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Americans May Stay (Close To) Home By Charles Payne

Another unsolved plane disaster couldn't have happened at a worse time for the global economy and travel industry. (The rampant speculation of terrorism as a cause is the element that makes the crash of EgyptAir MS804 even more foreboding.) There will surely be economic and political ramifications. For the former, the fact this occurred in Egyptian airspace recalls the scene of horrific incidences in the recent past, including the downing of a Russian plane flight out of Sharm el-Sheikh that killed 224 people in October 2015.

Tourism in our country dipped a little immediately thereafter, but it picked up in January; however, it now could be a question mark.

Behavioral Changes

After 9-11, exports of American travel (otherwise known as tourism) took a steep dive. Overall, it also experienced compelling internal changes as well.

It took three years before American tourists got back to post 9-11 levels, but the growth has been staying local as non-North American travel hasn't grown at the same pace of total tourism.

US Tourism Trends

Total

Overseas

Mexico

Canada

2000

60.9

26.9

18.8

15.2

2001

58.0

25.2

17.2

15.6

2002

58.1

23.4

18.5

16.2

2003

56.2

24.5

17.6

14.2

2004

61.8

27.4

19.4

15.1

Costa Rica, Anyone?

US Tourism Trends

Jamaica

Bahamas

Costa Rica

2002

983,000

796,000

398,000

2003

1,490,000

1,400,000

489,000

In 2004, Americans shifted back to favorite European haunts:

  • Ireland +31%
  • Italy +17%
  • UK +14%

More recently, American tourists have flooded the world, including a monstrous surge to record levels last year where almost 74 million American tourists spent $132 billion dollars.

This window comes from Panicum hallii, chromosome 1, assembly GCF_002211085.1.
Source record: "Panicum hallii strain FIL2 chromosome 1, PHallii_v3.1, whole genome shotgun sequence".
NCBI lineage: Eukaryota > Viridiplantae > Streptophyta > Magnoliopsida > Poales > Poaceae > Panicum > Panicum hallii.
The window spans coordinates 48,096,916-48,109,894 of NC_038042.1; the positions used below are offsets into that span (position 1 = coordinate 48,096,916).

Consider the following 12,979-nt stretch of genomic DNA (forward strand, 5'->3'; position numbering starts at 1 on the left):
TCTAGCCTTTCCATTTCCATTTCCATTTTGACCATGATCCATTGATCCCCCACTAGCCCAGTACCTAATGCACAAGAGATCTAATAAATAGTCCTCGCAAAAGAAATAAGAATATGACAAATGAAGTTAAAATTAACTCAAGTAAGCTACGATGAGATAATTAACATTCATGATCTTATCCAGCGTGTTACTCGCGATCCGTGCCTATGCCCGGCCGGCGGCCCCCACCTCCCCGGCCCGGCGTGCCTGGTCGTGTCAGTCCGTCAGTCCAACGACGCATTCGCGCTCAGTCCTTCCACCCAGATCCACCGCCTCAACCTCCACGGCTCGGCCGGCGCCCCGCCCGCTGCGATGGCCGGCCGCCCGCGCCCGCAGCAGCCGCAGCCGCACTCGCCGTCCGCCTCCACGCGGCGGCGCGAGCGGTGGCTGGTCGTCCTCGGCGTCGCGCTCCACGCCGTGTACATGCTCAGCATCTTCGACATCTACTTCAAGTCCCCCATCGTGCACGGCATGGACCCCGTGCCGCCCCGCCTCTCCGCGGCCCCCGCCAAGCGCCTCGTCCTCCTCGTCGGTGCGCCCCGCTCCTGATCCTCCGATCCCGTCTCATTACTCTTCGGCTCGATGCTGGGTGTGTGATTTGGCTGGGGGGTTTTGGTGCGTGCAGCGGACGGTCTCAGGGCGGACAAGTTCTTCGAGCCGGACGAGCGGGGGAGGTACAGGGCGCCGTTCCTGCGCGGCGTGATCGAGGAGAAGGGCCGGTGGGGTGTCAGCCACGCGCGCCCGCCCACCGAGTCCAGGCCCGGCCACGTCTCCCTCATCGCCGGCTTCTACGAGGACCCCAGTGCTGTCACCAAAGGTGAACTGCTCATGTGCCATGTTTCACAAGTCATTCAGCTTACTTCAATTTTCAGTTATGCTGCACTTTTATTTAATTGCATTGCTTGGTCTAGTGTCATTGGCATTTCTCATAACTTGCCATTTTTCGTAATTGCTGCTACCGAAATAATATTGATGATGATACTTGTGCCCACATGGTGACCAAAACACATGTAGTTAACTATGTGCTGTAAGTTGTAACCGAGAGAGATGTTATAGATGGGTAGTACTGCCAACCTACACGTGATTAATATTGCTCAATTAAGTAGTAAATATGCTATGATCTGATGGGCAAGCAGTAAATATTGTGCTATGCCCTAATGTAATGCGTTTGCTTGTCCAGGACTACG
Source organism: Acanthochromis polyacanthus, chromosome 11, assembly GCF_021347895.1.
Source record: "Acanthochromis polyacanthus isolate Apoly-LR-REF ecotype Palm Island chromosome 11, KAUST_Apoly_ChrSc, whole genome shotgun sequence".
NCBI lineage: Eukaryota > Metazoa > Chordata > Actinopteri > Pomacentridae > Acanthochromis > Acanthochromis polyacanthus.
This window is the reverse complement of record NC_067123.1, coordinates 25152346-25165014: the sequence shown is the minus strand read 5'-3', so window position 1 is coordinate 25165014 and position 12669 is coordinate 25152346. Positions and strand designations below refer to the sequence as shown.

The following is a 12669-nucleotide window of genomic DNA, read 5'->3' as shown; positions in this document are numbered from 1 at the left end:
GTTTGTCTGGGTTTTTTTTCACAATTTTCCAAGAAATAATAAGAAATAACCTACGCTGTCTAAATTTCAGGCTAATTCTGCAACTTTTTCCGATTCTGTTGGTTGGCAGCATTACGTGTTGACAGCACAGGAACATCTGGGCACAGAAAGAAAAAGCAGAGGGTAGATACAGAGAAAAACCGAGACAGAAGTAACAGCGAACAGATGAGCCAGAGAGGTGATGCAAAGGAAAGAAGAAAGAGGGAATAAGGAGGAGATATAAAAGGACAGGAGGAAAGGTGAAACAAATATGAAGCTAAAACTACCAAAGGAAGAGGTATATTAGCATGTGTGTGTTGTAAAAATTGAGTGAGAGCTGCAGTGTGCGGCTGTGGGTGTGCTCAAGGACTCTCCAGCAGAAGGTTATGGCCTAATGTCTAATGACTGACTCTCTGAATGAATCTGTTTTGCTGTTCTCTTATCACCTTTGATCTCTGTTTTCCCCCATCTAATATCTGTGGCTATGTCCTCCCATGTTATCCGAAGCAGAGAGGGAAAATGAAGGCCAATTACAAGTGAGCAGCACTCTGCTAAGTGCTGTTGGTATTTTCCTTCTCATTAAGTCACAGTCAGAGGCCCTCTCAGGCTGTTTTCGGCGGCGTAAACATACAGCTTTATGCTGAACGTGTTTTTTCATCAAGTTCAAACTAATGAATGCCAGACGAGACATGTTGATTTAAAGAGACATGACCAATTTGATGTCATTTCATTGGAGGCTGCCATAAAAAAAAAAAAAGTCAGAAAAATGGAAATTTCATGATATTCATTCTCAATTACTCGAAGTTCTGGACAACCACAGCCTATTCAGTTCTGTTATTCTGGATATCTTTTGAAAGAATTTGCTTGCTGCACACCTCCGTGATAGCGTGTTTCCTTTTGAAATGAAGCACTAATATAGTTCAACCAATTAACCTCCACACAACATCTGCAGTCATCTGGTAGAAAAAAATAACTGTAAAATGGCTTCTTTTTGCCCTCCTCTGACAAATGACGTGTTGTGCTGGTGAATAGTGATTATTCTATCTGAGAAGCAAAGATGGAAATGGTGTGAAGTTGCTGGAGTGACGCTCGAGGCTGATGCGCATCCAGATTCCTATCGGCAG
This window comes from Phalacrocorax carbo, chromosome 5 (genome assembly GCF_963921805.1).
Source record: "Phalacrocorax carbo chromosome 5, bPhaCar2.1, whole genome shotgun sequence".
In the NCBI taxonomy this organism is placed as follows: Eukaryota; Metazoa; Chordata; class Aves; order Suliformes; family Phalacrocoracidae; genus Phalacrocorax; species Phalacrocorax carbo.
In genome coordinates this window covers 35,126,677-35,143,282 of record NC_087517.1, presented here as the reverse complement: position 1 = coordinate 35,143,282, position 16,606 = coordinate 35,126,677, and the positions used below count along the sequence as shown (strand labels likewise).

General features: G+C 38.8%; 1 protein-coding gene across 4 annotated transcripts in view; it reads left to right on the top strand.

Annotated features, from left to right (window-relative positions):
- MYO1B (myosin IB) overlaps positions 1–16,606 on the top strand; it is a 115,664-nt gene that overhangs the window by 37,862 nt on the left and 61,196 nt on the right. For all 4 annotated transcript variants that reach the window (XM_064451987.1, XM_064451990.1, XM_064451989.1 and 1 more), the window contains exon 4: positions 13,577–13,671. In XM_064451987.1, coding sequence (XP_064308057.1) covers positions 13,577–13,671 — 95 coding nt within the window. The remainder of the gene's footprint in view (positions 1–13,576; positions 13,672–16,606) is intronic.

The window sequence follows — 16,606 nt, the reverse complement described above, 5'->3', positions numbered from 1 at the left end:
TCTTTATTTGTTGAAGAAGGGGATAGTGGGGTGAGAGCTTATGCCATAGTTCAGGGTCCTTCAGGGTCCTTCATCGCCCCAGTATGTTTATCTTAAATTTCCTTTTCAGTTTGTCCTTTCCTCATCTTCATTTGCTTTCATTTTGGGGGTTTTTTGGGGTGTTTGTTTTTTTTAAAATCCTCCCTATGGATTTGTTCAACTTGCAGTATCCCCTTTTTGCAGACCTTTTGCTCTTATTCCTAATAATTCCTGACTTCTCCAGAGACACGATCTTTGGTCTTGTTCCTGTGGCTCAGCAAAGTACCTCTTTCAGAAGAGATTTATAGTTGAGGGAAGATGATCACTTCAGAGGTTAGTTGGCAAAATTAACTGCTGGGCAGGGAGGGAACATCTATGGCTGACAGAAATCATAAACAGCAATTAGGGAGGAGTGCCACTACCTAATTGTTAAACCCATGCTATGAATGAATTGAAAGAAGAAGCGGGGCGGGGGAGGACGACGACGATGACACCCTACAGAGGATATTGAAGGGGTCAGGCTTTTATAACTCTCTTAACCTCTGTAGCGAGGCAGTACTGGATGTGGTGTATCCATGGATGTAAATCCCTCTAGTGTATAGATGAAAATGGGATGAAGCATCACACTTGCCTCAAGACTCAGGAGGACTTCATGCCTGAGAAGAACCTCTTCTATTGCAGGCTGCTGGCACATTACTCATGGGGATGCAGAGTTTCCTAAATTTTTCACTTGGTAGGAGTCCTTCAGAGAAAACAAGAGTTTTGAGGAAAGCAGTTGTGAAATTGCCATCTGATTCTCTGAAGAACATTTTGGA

US Tourism Trends

Total

Overseas

Mexico

Canada

2013

61.6

29.0

20.5

12.0

2014

68.2

30.8

25.9

11.5

2015

73.5

32.8

28.2

12.5

Egypt's Death Knell

While American tourists have gotten back out there, they aren't going to Egypt; then again, neither are other tourists. Tourism bounced back after the Arab Spring, but it didn't get back to prior levels.

However, if there was a chance for Egypt to get back to its 2010 level or reach its goal of 1,700,000 visitors by 2020, take a look (chart) at the free-fall after the Russian plane was downed.

Tourism is a major part of Egypt's economy, which is fragile and teetering just as the government has been. ISIS sees the country as a would-be crown jewel in its ambition to create a caliphate. They took major steps toward that goal when MS804 vanished off the radar over the Mediterranean.

Today's Session

I'm looking at mixed-signals from earnings, and I am still perplexed by the Fed and its newfound determination to raise rates. When I hear them talk about validating their individual models, I fear its more ego than arithmetic at work.

Retailers keep missing:

  • Footlocker (NYSE:FL)
  • Hibbett (NASDAQ:HIBB)
  • Shoe Carnival (NASDAQ:SCVL)
  • Ross Stores (NASDAQ:ROST)

Deere (NYSE:DE) beat the street, but everything was lower from top line growth to operating margins

  • Revenue $7.87 billion -4%
  • Op Margins: Agriculture 10.7 from 11.1
  • Op Margins: Construction 5.4 from 11.6

The bright spot in earnings is Applied Materials (NASDAQ:AMAT), a company that's underperformed for more than a decade.

There are half dozen names I'm so eager to feature, but I just can't force the issue with the bias to the downside and a self-destructive Fed lurking in the wings. On that note, we will add positions next week on weakness. Someone said something about buying low once.